On the mountain road from Ronda to Carmona I spotted a couple pulling a giant thistle plant and placing it carefully in a sack. The thistle was almost as big as they were and I wondered what they were planning to do with it. Later that day we had lunch in an outstanding restaurant overlooking the vast plain. We sat inside where it was dark and cool and watched the tables of elderly men silently eating their way through numerous courses and pausing occasionally to call for another bottle of wine. I started with croquetas, delicate white sauce miraculously covered with the lightest coating of crisp crumb. Spanish croquetas have infinite variations - these incorporated wild thistle, a local delicacy.
They look delicious. And I've heard of people eating thistle, that it has a very memorable taste.ReplyDelete
Not sure about thistles but I think I would like to try nettle soup - apparently it is like a robust version of spinach.Delete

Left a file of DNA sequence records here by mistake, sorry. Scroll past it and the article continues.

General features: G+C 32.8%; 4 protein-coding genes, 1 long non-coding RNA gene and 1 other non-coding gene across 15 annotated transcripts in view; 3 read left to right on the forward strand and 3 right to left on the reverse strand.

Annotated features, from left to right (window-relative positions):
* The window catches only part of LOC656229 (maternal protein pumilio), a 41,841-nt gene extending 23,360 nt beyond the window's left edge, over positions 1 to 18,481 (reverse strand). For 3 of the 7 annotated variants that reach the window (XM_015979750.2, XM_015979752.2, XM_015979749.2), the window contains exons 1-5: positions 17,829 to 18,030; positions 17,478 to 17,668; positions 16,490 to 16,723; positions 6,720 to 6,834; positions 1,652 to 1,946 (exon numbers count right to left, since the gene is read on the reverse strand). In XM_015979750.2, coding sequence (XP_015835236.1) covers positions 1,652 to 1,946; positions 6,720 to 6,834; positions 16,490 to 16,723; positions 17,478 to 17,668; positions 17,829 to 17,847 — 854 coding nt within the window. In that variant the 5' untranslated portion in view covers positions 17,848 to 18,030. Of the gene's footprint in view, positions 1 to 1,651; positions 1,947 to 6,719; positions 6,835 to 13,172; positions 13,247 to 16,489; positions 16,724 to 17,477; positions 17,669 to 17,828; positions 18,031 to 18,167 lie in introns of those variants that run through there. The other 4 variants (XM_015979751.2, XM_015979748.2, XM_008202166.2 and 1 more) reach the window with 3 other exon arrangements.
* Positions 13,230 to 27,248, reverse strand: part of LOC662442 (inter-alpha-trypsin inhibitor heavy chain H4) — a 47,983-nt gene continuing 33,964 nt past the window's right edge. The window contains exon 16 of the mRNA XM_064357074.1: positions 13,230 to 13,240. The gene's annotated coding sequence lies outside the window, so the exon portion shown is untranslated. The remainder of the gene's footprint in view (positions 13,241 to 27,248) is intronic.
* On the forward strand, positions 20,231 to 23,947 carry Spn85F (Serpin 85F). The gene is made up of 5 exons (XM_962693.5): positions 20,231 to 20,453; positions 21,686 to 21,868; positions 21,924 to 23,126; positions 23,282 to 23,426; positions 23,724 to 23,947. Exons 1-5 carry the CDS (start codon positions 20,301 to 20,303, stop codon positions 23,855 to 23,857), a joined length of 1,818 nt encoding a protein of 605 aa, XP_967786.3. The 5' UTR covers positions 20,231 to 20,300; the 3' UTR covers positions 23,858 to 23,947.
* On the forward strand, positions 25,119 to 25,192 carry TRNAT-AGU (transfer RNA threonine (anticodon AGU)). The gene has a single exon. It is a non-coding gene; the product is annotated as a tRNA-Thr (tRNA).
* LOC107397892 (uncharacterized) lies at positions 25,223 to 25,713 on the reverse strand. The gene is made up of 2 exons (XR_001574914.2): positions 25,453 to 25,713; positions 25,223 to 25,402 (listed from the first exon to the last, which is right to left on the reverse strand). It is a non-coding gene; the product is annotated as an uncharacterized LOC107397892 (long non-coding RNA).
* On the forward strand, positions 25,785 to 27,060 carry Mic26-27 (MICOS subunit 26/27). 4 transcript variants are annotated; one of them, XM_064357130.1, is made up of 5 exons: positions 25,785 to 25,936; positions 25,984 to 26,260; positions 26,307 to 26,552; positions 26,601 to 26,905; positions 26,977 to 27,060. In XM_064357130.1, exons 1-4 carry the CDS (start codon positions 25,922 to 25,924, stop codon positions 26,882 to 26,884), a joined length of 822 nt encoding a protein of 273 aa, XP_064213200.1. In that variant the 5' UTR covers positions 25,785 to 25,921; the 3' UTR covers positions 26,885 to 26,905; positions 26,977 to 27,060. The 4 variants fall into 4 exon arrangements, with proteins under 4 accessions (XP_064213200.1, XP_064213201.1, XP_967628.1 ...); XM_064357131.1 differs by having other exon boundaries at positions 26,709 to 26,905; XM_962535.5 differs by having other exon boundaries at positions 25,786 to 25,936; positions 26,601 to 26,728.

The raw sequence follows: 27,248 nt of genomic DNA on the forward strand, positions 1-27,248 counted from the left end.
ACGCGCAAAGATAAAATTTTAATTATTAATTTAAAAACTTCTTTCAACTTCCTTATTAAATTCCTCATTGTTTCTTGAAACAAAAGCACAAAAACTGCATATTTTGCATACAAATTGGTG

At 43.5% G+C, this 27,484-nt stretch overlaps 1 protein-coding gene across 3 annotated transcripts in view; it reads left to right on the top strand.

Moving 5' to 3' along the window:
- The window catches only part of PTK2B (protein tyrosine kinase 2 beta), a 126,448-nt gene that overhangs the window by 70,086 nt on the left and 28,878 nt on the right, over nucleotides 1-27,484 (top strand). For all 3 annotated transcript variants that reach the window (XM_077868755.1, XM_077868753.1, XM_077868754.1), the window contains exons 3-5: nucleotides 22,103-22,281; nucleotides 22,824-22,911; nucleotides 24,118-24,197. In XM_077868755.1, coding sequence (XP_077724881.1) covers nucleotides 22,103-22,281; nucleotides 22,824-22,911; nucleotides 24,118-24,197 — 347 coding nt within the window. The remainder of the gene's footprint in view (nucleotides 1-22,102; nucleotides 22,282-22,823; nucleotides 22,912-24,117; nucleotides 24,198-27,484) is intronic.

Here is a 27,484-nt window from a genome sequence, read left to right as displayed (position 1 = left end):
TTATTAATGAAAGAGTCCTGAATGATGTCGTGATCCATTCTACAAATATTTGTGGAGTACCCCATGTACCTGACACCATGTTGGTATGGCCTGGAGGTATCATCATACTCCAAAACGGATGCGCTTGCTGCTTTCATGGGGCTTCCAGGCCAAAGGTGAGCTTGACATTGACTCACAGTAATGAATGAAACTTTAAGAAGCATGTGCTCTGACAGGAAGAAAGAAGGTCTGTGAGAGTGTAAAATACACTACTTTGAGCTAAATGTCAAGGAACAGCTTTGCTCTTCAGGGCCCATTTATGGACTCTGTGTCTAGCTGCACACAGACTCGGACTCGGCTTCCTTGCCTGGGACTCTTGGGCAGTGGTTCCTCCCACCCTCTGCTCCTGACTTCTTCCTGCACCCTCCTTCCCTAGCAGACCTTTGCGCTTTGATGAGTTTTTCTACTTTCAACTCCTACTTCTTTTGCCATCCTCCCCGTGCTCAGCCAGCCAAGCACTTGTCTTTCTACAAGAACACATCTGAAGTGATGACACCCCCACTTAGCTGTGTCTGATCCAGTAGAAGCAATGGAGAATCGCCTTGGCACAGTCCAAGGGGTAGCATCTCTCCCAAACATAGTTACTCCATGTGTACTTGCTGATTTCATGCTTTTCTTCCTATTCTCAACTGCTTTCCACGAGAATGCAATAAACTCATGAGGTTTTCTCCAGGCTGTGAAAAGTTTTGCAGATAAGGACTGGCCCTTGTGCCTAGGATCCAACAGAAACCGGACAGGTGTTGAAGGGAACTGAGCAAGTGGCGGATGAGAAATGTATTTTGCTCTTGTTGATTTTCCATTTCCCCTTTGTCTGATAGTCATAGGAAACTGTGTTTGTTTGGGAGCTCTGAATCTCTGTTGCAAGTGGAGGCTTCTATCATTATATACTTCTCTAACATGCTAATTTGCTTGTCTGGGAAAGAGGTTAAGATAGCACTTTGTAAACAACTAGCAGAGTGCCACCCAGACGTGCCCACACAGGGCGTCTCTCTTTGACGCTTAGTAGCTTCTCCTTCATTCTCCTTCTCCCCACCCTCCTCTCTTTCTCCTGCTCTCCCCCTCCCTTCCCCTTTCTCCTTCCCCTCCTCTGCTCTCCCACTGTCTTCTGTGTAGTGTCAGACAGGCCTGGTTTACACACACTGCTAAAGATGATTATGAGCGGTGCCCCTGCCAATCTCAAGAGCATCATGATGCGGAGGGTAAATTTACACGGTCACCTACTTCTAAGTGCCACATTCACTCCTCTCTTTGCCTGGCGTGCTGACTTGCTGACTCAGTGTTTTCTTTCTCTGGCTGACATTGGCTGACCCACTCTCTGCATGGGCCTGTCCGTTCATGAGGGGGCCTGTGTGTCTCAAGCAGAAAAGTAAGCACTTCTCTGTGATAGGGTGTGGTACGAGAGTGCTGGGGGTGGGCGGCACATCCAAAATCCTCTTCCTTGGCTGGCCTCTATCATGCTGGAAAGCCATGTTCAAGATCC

nettle soup is delicious xDelete
that sounds, interesting. Wild artichoke?ReplyDelete
What did it taste like?
I don't remember a particular taste because I was so overwhelmed by the exquisite texture of the croquetas. I was interested to see that thistle is used as a traditional alternative to rennet in local cheeses and I wonder if that it what they were planning to use it for because there was certainly too much for eating.Delete
I believe donkeys, who are vey clever and sociable, enjoy the occasional thistle. I'm curious to try thistle for myself and wonder if it is similar to artichoke perhaps with a hint of wild thyme?ReplyDelete
There are lots of different thistle type plants in Spain. It is possible that we were eating something like wild artichoke - I noticed that cultivated artichokes were being harvested in the sheltered valleys near Granada.Delete
Could the thistle have been something like a cardoon, I wonder. These are widely used in Europe.ReplyDelete